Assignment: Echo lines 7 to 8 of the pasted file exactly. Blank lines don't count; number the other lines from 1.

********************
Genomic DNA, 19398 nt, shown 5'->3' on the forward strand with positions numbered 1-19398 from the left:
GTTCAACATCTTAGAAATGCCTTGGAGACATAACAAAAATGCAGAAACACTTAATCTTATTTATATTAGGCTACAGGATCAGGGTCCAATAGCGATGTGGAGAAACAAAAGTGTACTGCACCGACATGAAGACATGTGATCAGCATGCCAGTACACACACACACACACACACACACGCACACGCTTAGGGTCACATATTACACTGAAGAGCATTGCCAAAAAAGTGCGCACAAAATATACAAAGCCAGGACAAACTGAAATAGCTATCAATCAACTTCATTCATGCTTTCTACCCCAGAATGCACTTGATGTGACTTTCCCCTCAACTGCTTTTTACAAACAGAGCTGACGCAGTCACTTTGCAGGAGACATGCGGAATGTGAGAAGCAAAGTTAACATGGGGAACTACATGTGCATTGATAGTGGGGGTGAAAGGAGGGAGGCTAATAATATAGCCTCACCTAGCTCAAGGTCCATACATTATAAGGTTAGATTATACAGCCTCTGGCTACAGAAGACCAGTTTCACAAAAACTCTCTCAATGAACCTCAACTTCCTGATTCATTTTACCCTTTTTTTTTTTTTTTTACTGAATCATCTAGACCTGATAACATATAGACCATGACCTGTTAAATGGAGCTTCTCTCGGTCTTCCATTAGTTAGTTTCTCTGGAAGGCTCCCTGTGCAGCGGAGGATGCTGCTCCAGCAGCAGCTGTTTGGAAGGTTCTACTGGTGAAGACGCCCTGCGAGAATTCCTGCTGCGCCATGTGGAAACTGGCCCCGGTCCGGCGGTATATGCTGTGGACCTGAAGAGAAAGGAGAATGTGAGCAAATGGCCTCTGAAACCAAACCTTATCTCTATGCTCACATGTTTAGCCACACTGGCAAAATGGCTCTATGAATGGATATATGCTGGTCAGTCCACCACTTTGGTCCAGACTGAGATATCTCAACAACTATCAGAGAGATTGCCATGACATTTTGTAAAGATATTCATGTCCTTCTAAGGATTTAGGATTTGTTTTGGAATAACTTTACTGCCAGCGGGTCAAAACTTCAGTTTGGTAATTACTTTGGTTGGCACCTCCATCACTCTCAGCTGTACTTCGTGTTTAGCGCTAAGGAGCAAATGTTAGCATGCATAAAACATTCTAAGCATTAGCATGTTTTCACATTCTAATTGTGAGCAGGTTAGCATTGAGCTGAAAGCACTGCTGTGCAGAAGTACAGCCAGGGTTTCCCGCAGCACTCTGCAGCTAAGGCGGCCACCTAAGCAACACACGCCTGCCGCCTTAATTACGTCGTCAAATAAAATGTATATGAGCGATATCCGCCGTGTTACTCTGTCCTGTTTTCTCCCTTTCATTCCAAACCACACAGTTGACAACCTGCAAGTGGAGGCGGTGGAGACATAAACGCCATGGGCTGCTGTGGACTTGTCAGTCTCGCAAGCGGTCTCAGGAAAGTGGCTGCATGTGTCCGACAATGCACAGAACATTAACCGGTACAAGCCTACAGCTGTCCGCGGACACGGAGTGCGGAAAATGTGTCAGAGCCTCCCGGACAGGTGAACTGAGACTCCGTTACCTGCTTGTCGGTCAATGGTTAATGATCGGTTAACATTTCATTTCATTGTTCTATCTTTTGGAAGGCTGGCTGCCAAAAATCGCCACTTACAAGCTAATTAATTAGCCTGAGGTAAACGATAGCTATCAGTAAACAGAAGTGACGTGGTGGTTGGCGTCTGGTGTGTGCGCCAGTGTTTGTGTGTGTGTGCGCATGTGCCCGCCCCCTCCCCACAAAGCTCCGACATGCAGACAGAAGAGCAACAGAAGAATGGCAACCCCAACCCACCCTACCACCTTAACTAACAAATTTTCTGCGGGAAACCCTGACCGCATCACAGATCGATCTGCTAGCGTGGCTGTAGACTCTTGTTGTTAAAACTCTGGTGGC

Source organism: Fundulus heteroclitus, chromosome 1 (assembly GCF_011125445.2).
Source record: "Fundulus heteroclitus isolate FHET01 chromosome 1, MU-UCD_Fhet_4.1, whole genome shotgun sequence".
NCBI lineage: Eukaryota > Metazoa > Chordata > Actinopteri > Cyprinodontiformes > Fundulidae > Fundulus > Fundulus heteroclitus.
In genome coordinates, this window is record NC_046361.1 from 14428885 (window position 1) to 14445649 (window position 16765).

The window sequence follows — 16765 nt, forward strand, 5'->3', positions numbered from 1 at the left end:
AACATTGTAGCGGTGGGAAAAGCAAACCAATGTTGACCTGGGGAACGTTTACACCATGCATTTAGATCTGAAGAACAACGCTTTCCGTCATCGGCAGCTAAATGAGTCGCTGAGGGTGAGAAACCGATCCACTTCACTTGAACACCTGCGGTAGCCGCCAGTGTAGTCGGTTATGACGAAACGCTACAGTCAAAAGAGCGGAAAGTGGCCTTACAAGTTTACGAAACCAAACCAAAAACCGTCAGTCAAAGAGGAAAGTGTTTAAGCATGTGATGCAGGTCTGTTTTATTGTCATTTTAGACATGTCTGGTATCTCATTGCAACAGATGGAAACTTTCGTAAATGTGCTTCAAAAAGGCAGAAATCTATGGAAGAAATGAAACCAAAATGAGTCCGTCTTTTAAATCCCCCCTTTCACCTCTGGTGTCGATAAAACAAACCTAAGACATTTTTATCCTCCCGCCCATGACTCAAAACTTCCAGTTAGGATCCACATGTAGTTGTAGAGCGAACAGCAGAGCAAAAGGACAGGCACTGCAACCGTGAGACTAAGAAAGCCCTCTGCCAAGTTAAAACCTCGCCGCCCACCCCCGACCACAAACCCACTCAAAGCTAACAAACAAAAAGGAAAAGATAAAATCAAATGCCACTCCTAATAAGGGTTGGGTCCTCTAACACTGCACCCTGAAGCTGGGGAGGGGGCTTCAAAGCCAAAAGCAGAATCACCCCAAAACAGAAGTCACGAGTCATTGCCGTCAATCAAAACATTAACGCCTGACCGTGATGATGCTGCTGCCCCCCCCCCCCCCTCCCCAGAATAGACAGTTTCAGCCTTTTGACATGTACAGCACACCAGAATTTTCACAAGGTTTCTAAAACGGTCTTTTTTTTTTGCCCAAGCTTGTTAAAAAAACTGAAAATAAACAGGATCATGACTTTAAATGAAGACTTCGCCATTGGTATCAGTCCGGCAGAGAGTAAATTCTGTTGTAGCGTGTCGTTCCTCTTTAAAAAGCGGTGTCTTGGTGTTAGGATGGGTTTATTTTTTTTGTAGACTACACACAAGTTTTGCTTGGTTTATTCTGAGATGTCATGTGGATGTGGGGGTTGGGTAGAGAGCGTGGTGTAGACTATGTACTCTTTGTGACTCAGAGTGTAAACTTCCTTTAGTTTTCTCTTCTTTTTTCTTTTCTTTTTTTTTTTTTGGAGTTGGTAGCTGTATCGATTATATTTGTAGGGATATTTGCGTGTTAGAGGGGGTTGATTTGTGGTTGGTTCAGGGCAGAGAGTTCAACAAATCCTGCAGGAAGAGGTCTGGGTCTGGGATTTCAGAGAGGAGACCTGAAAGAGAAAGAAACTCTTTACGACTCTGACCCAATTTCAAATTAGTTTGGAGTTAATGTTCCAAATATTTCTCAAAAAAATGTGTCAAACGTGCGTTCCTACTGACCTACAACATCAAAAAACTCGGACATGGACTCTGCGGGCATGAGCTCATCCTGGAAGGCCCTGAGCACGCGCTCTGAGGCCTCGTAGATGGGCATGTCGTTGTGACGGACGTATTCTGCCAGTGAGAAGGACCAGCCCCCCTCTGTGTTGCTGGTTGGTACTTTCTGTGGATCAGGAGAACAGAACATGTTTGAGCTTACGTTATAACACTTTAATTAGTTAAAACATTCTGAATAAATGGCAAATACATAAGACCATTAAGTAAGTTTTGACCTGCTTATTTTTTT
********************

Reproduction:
The window sequence follows — 16765 nt, forward strand, 5'->3', positions numbered from 1 at the left end:
AACATTGTAGCGGTGGGAAAAGCAAACCAATGTTGACCTGGGGAACGTTTACACCATGCATTTAGATCTGAAGAACAACGCTTTCCGTCATCGGCAGCTAAATGAGTCGCTGAGGGTGAGAAACCGATCCACTTCACTTGAACACCTGCGGTAGCCGCCAGTGTAGTCGGTTATGACGAAACGCTACAGTCAAAAGAGCGGAAAGTGGCCTTACAAGTTTACGAAACCAAACCAAAAACCGTCAGTCAAAGAGGAAAGTGTTTAAGCATGTGATGCAGGTCTGTTTTATTGTCATTTTAGACATGTCTGGTATCTCATTGCAACAGATGGAAACTTTCGTAAATGTGCTTCAAAAAGGCAGAAATCTATGGAAGAAATGAAACCAAAATGAGTCCGTCTTTTAAATCCCCCCTTTCACCTCTGGTGTCGATAAAACAAACCTAAGACATTTTTATCCTCCCGCCCATGACTCAAAACTTCCAGTTAGGATCCACATGTAGTTGTAGAGCGAACAGCAGAGCAAAAGGACAGGCACTGCAACCGTGAGACTAAGAAAGCCCTCTGCCAAGTTAAAACCTCGCCGCCCACCCCCGACCACAAACCCACTCAAAGCTAACAAACAAAAAGGAAAAGATAAAATCAAATGCCACTCCTAATAAGGGTTGGGTCCTCTAACACTGCACCCTGAAGCTGGGGAGGGGGCTTCAAAGCCAAAAGCAGAATCACCCCAAAACAGAAGTCACGAGTCATTGCCGTCAATCAAAACATTAACGCCTGACCGTGATGATGCTGCTGCCCCCCCCCCCCCCTCCCCAGAATAGACAGTTTCAGCCTTTTGACATGTACAGCACACCAGAATTTTCACAAGGTTTCTAAAACGGTCTTTTTTTTTTGCCCAAGCTTGTTAAAAAAACTGAAAATAAACAGGATCATGACTTTAAATGAAGACTTCGCCATTGGTATCAGTCCGGCAGAGAGTAAATTCTGTTGTAGCGTGTCGTTCCTCTTTAAAAAGCGGTGTCTTGGTGTTAGGATGGGTTTATTTTTTTTGTAGACTACACACAAGTTTTGCTTGGTTTATTCTGAGATGTCATGTGGATGTGGGGGTTGGGTAGAGAGCGTGGTGTAGACTATGTACTCTTTGTGACTCAGAGTGTAAACTTCCTTTAGTTTTCTCTTCTTTTTTCTTTTCTTTTTTTTTTTTTGGAGTTGGTAGCTGTATCGATTATATTTGTAGGGATATTTGCGTGTTAGAGGGGGTTGATTTGTGGTTGGTTCAGGGCAGAGAGTTCAACAAATCCTGCAGGAAGAGGTCTGGGTCTGGGATTTCAGAGAGGAGACCTGAAAGAGAAAGAAACTCTTTACGACTCTGACCCAATTTCAAATTAGTTTGGAGTTAATGTTCCAAATATTTCTCAAAAAAATGTGTCAAACGTGCGTTCCTACTGACCTACAACATCAAAAAACTCGGACATGGACTCTGCGGGCATGAGCTCATCCTGGAAGGCCCTGAGCACGCGCTCTGAGGCCTCGTAGATGGGCATGTCGTTGTGACGGACGTATTCTGCCAGTGAGAAGGACCAGCCCCCCTCTGTGTTGCTGGTTGGTACTTTCTGTGGATCAGGAGAACAGAACATGTTTGAGCTTACGTTATAACACTTTAATTAGTTAAAACATTCTGAATAAATGGCAAATACATAAGACCATTAAGTAAGTTTTGACCTGCTTATTTTTTT